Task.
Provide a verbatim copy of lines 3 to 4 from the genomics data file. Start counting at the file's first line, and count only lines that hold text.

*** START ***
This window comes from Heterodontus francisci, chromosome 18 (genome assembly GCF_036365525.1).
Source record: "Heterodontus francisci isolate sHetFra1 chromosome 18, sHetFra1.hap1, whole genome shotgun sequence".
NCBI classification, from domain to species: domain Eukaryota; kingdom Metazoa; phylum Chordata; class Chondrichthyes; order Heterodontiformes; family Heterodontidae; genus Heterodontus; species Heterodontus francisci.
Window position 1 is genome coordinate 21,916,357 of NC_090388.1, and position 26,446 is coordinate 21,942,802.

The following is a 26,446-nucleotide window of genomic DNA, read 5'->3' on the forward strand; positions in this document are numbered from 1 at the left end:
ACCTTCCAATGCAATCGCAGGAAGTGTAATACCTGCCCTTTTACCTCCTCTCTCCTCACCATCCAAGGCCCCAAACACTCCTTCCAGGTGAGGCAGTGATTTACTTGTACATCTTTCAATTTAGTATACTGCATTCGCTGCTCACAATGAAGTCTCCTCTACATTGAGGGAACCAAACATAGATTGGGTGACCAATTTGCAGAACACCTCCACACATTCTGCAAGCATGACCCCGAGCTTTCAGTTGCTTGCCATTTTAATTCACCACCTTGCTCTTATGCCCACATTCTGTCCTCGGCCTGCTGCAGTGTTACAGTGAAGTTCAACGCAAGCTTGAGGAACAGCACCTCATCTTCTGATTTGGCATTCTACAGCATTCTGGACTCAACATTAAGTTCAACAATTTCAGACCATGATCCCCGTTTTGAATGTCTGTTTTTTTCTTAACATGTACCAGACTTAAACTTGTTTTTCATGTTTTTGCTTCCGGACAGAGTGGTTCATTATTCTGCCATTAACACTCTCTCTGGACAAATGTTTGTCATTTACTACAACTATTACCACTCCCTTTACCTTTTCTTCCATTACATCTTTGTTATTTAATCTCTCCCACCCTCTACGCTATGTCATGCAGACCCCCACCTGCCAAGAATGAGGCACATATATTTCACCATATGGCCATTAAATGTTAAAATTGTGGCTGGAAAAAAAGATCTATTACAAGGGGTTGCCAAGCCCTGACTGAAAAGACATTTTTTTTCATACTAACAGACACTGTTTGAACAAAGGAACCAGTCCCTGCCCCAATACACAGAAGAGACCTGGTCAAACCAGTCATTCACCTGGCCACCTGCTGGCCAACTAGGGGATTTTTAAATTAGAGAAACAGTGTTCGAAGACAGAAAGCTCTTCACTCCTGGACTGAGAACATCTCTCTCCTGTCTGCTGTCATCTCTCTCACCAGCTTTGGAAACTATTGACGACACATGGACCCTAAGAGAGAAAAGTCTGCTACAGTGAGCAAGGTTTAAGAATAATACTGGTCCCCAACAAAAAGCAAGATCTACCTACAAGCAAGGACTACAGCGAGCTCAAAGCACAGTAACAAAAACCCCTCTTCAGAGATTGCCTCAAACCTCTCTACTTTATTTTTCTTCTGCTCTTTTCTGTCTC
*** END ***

NCBI classification, from domain to species: domain Eukaryota; kingdom Metazoa; phylum Chordata; class Chondrichthyes; order Heterodontiformes; family Heterodontidae; genus Heterodontus; species Heterodontus francisci.
Window position 1 is genome coordinate 21,916,357 of NC_090388.1, and position 26,446 is coordinate 21,942,802.